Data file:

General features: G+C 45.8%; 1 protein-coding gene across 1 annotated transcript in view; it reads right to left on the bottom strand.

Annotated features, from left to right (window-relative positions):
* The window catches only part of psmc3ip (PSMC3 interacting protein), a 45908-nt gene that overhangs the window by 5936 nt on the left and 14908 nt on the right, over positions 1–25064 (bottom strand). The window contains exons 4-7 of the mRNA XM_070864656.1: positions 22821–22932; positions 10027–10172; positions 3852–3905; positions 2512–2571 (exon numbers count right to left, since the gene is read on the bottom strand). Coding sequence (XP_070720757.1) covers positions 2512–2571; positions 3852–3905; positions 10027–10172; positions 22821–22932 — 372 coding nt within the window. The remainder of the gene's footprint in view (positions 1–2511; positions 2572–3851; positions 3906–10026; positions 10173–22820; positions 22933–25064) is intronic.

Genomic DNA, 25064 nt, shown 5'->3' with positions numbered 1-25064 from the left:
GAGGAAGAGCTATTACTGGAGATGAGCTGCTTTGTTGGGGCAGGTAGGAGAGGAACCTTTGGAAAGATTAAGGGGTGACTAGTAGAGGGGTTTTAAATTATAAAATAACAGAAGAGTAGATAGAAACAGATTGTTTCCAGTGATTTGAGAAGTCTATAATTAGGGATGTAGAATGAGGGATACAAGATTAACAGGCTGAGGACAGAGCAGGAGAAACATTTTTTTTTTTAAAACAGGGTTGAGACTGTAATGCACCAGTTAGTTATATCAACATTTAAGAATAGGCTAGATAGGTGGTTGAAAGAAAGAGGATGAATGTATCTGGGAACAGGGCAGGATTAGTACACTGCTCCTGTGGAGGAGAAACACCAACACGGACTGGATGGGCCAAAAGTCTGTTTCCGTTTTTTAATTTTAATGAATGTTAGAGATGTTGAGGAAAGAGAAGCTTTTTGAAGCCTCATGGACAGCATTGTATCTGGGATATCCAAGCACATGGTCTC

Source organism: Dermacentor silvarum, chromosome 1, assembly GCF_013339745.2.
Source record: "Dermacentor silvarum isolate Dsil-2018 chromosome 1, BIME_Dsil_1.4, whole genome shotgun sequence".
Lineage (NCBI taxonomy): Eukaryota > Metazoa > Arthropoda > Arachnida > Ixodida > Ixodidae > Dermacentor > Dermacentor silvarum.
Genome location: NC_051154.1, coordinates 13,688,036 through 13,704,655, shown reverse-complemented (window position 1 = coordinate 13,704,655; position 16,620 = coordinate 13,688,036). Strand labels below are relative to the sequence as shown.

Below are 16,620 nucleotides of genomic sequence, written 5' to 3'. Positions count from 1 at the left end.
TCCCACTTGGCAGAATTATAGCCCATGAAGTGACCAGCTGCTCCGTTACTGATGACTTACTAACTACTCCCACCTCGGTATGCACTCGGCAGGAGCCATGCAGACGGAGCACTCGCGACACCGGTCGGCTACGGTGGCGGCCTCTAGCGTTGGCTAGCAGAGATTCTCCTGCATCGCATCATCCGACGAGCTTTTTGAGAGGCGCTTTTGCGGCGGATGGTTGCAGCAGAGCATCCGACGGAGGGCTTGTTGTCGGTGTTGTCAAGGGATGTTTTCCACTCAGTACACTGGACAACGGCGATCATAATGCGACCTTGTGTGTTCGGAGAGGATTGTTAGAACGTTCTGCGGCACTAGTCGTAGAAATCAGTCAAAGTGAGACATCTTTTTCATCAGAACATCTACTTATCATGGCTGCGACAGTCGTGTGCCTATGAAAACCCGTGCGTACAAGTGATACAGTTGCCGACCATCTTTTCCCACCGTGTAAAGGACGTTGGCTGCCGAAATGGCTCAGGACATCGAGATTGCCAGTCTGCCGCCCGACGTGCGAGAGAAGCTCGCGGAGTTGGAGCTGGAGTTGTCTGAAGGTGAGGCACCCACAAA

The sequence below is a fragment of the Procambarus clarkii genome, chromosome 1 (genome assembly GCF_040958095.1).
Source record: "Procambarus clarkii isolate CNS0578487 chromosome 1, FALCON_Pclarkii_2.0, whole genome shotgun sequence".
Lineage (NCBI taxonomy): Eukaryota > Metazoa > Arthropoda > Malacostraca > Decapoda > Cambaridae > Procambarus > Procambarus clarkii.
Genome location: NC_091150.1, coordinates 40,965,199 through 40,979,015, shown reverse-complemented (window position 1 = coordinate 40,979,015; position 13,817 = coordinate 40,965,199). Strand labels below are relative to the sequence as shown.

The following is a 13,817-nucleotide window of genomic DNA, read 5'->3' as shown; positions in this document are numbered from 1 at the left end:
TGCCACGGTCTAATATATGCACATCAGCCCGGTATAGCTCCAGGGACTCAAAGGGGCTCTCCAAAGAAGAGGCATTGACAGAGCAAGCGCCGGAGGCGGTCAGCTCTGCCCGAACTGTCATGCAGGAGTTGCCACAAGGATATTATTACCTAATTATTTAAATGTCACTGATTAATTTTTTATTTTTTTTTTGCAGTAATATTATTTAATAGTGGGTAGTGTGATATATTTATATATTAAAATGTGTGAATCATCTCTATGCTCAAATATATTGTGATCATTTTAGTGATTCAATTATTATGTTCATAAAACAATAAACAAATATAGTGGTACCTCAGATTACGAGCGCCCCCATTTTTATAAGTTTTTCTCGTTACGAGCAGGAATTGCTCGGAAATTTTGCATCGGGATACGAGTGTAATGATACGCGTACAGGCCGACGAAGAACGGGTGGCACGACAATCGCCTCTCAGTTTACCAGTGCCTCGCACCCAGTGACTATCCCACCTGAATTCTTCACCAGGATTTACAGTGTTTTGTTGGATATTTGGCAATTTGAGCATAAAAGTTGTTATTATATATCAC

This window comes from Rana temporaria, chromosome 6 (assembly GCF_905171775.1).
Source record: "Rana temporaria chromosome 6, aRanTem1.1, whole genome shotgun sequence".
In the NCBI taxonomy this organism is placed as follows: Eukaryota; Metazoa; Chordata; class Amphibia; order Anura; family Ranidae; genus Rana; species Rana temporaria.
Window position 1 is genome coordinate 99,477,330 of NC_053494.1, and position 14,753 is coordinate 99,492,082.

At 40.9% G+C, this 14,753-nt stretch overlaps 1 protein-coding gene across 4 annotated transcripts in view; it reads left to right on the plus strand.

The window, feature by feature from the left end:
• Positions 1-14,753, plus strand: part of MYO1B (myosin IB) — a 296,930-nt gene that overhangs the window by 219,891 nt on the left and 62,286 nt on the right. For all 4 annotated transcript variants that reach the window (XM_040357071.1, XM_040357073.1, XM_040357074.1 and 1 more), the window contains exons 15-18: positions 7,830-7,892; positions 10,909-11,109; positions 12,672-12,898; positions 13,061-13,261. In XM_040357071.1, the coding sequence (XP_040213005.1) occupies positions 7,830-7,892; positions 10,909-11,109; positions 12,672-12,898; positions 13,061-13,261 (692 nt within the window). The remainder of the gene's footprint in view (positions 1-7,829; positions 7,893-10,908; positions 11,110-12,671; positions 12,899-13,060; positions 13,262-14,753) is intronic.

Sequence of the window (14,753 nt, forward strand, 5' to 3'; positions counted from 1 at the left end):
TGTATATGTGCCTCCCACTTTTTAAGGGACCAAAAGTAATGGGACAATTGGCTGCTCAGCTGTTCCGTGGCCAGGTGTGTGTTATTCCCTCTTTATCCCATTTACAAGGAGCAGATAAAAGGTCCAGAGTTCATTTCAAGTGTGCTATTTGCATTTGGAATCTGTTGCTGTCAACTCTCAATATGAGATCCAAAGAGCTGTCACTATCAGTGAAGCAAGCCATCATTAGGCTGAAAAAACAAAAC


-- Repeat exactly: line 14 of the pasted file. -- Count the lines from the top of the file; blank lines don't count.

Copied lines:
Lineage (NCBI taxonomy): Eukaryota > Metazoa > Arthropoda > Malacostraca > Decapoda > Cambaridae > Procambarus > Procambarus clarkii.